Little Things Happen On Wednesdays

Father’s hands and voice tremble in resonance to a new pitch, as his eyes move from you to Emeka and back to the five-footed woman in front of him. You grip his hands, and whisper to the nearly lifeless body in front of your father.

Father, Emeka, and Me

My son is not well, can’t you see?” Father manages to say half spirited pointing to Emeka.

“I can see that”, She says with her hands in reverse akimbo touching the cleaner wall – the one you scrubbed when Emeka vomited the first time three days ago. She shifts and reaches your face, “I can take this one as collateral. She is beautiful, you know – like her runaway mother.”

My child cannot be your collateral!” He replies – his voice strange in its strength, “All I am asking is more time, I have not run away.”

And, that is what I don’t have – time. I need my money today.” She reaches for your face, again, and smiled – her hands were as soft as avocado pear. And, you liked her for her hands, and just then, you hated that you thought you did. You return the smile and place your head down quickly, Father grips your hands, firmer, and pushes you behind him.

Lady Gloria picks her bag from the table in front of Father and said, “You know something, poverty and pride cannot coexist.”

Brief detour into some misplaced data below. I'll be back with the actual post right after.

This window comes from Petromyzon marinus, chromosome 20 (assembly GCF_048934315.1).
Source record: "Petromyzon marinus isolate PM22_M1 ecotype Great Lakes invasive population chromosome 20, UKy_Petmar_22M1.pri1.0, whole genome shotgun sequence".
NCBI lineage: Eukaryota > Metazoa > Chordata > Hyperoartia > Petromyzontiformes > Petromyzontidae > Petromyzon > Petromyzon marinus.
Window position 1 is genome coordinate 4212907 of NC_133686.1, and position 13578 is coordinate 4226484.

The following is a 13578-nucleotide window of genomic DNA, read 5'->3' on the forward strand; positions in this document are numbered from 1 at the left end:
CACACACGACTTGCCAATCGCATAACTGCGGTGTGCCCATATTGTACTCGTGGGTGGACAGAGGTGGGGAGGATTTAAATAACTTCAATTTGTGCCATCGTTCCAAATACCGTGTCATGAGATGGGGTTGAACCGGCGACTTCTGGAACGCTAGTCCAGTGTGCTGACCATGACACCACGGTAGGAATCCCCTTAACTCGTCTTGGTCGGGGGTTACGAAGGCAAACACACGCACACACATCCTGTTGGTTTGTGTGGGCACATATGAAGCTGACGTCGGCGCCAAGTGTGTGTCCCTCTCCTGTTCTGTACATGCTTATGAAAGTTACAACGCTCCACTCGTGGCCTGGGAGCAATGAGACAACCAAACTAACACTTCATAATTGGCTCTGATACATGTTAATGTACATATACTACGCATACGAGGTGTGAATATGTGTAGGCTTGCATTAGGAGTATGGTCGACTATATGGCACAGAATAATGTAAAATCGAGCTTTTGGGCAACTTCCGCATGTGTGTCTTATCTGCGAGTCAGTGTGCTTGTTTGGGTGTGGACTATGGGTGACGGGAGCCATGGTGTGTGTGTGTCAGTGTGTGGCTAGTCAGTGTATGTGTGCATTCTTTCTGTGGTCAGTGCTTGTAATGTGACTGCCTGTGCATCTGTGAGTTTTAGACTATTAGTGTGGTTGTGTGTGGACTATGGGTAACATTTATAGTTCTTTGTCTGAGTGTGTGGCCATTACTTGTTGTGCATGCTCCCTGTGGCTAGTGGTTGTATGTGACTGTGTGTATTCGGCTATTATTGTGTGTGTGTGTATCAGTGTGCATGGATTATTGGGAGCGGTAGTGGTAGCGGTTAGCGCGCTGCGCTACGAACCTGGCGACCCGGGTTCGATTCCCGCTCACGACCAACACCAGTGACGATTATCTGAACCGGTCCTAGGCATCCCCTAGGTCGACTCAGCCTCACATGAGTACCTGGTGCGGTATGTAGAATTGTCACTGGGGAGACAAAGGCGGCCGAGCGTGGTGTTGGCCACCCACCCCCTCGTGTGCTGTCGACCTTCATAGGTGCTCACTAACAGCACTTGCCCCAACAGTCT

When she left, Father cried and found his sun hat– as he called it. It was the one he wore whenever he walked to his brother’s house in the city to beg or to the site to lift blocks. With his weak heart, he had stopped the labourer’s job but today, you knew he would go back or beg.

I will dehumanize myself but I will never dehumanize my children.” He said as he walked out.

It was the day, that sunny Wednesday; you lost the two men you had in your life.

**

When the elderly woman entered, her eyes held the vacancy of someone who had stopped to live or had stopped to enjoy living. She sat, looked at the wall behind her and adjusted her seat. You watched her. She noticed, or had seemed to notice and looked at you with her lost stare.

How may I help you, madam?” You said, loud enough for her to return to the present.

I am waiting for money, my son said he would send something today,” she answered.

When he sends it, you may come back,” you said as quickly as she had replied.

Okay.”

No one had ever asked her to leave. You had never, either. She stood to leave and turned to look at you. You held her stare. In her eyes, you could see the shame of deception, the kind that denied the truth that even paraded itself.

Old, haggard Lady Gloria

She would not say she knew you. Lady Gloria never did – you never bothered to ask her but you knew she had no son and that she had only come to beg, again. Like she did every Wednesday.
By 

Idara

A Guest Contributor for EnGw

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